By Donna Taglione, Vice President
I sometimes start the beginning of a focus group or IDI by saying “at the end of this session, I hope you don’t feel like you just finished having a conversation with a two-year old – Why? Why? Why?” This usually gets a chuckle from participants – especially if they have small children at home. But, seriously, what’s so wrong with asking people why? Why do they buy one brand vs. another? Why do they like or not like a certain product (or ad)? Why do they do the things they do? Isn’t that what we’re hoping to learn? Isn’t this discovery the ultimate purpose of market research?
Why Not Why?
Marital counselors have been known to tell couples “never” ask ‘why’. Why you ask? Psychologists are quick to note that asking why can sometimes put the responder on the defensive and, quite frankly, people are not as willing to respond to what can feel like an interrogation tactic. In this scenario, ‘why’ is a conversation killer. Does the same hold true for qualitative research? It sometimes can.
As an experienced moderator, I know first hand how easy it is to have ‘why’ be the first probing question that pops in your head (and sometimes out of your mouth). We even write why/why not probes into our guides! Sometimes these answers provide depth letting us feel like we just peeked behind the curtain in Oz but sometimes all we’re doing is starting a series of whys. We ladder from the easiest or top-of-mind answer to – several whys later – a more insightful reason or, on the flip side, an exasperated “I don’t know.”
So why is why so hard for consumers at times? For starters, most people don’t think about why they do the things they do every day. They just do them. So most moderators, myself included, don’t just ask the question each and every time – we’re a little more coy. We might ask: “Tell me more about that?” or say “Interesting …keep going.” It takes a thoughtful approach to question writing in your mod guide to work around the ‘why’ trap.
Naomi Henderson, founder of RIVA and author of Asking Effective Focus Group Questions describes what I call the ‘why trap’ as: “asking a series of questions (even if only one in the series includes the word why) gets consumers into a mindset of ‘I ask, you answer’ rather than responding and interacting with the moderator and one another.” In this context, the discussion path often depends on the next “why” and is not a result of communication, interaction, and dialogue.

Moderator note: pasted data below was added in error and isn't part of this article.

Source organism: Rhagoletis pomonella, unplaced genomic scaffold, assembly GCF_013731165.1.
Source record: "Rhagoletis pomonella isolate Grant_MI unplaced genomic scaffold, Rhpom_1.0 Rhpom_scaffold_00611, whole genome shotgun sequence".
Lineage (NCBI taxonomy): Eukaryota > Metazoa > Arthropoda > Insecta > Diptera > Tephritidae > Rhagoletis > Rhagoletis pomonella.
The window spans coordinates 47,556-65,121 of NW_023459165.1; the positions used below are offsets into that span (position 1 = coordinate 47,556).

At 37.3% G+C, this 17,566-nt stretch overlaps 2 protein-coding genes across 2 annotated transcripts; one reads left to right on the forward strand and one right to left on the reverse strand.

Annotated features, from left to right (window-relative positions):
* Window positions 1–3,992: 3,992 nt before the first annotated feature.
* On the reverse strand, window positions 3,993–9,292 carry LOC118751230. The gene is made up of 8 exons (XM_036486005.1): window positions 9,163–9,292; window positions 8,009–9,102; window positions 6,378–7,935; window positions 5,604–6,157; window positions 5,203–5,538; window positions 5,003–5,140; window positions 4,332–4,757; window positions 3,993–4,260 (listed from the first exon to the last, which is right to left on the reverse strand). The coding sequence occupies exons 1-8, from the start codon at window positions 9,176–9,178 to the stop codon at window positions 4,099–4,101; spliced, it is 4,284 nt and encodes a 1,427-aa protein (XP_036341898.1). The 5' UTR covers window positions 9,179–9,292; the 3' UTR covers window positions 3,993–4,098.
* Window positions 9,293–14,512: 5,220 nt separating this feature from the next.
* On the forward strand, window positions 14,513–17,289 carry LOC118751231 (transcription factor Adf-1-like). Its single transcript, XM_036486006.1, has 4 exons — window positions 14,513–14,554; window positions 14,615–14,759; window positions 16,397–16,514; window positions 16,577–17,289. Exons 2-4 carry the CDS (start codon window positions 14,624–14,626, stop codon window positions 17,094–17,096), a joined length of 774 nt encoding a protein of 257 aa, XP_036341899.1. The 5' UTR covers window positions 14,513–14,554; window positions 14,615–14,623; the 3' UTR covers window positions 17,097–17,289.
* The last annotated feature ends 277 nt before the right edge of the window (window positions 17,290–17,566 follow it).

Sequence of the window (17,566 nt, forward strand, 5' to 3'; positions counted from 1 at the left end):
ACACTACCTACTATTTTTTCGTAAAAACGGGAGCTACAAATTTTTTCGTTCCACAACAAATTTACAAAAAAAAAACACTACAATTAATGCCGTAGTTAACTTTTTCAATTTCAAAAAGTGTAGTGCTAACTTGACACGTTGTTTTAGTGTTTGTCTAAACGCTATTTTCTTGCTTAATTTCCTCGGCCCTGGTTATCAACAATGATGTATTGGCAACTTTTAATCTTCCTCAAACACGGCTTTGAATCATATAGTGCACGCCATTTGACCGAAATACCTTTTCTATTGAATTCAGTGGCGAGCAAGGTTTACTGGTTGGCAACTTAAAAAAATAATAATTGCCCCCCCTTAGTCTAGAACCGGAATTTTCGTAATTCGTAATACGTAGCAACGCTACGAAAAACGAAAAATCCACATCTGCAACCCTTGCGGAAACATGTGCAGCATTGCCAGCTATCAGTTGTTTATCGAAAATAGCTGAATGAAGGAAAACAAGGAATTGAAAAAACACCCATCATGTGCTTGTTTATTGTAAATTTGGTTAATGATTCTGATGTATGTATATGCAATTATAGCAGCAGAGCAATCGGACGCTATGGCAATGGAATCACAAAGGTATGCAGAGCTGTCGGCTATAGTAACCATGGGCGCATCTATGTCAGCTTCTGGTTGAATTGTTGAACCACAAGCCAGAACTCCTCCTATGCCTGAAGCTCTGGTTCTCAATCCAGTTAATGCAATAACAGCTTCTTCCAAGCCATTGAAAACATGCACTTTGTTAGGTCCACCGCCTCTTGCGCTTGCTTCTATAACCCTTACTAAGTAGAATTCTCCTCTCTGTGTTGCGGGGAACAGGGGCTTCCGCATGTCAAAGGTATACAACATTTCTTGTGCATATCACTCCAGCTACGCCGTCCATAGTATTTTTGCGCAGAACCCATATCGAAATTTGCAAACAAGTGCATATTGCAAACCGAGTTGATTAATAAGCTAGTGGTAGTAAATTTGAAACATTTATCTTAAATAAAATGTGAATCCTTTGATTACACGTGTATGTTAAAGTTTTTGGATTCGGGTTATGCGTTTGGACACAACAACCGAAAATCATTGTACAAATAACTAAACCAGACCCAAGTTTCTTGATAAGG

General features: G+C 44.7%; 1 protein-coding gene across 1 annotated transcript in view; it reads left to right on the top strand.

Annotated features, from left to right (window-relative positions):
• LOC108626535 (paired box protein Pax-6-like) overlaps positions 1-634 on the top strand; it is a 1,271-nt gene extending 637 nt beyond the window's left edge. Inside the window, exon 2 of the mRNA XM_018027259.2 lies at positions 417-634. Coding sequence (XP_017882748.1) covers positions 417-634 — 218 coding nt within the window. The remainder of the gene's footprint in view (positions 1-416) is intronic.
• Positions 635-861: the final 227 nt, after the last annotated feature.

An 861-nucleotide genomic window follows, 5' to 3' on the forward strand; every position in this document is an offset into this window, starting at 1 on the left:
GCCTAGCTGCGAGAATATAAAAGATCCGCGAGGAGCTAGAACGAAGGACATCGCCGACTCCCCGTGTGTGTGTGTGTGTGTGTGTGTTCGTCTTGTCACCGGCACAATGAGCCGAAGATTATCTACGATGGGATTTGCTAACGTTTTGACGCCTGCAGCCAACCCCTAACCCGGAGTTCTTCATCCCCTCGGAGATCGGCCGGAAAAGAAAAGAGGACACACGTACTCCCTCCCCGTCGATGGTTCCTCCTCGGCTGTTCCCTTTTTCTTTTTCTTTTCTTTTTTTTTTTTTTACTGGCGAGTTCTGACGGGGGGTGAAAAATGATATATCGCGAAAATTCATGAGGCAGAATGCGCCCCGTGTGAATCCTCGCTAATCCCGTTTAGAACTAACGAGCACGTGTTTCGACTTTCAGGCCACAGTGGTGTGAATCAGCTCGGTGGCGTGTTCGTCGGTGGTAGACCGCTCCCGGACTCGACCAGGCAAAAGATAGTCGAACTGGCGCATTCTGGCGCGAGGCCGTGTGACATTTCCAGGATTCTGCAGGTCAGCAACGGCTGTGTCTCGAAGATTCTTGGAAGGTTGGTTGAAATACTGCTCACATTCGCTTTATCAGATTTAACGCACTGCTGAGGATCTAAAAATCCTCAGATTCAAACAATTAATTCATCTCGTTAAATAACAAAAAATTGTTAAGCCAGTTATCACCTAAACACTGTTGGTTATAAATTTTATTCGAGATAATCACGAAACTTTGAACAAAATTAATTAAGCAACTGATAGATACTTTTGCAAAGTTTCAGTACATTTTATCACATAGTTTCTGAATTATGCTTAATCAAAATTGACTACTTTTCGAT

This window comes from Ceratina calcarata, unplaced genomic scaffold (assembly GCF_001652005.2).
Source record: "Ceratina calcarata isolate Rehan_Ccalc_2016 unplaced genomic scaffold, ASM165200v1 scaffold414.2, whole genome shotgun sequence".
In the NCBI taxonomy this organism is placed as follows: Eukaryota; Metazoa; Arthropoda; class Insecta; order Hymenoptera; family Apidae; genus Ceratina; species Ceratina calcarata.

While why can often be the most appropriate probe to a consumer response, it shouldn’t be the fall back response or the easy probe for every answer.
Whys closest friends – How and What if?
So if why isn’t always the best choice (just sometimes the easiest), what kind of questions should we be asking? Questions author Warren Berger (A More Beautiful Question) says some of the most successful people ask – What if? How? and, of course, Why? In his book, Berger shows how “questioning can help us identify and solve problems, come up with game-changing ideas, and pursue fresh opportunities.” “What If” is one such “beautiful question” as it allows creativity to enter the conversation and gives the respondent permission to agree or disagree with the premise posed by the question.
In Dr. David Forbes’ new book, The Science of Why, he provides details on “uncovering, understanding and targeting the emotional motivations that drive the actions of every consumer.” “How” is a great question to bring Forbes’ idea to life. Asking someone “how” they do something rather than “why” they do it gets at underlying behaviors – not the reason for the behavior. Both “how” and “what if” are great ways to get below the surface and explore the rationale a typical consumer may have trouble articulating.
The art of questioning is a popular topic and many might be wondering how to ask the questions that get to deeper meaning. But in the real world of focus groups and IDIs or in-home interviews, there are no “right” ways to ask questions and/or probe answers. It’s up to the moderator to make the consumer feel at ease from the beginning of the conversation and to ask questions that follow a natural conversation flow.
Journalists follow an age-old mantra of “Who?” “What?” “When?” “Where?” “Why?” and “How?” Any one of those questions can be a thought starter if asked in the proper context. More open-ended in nature, these simple one word questions encourage more expansive answers than closed-ended questions which can result in easy “yes” or “no” responses. Closed-ended questions certainly have their purpose and place, but moderators know first hand that open-ended questions encourage more conversation not just nodding and/or hand raising.
But with all this talk about proper questions, it is important to remember that, sometimes, the moderator’s most powerful tool isn’t another question. It’s a pause in the conversation. A few second lull (that often times feels a lot longer than it really is) provides an opportunity for someone else in the group to remark on a previously stated observation with their own twist. A good group discussion is not based on how many questions the moderator asks. A good discussion is based on how often the moderator can sit back and listen to the conversation taking place all on its own and not always question why.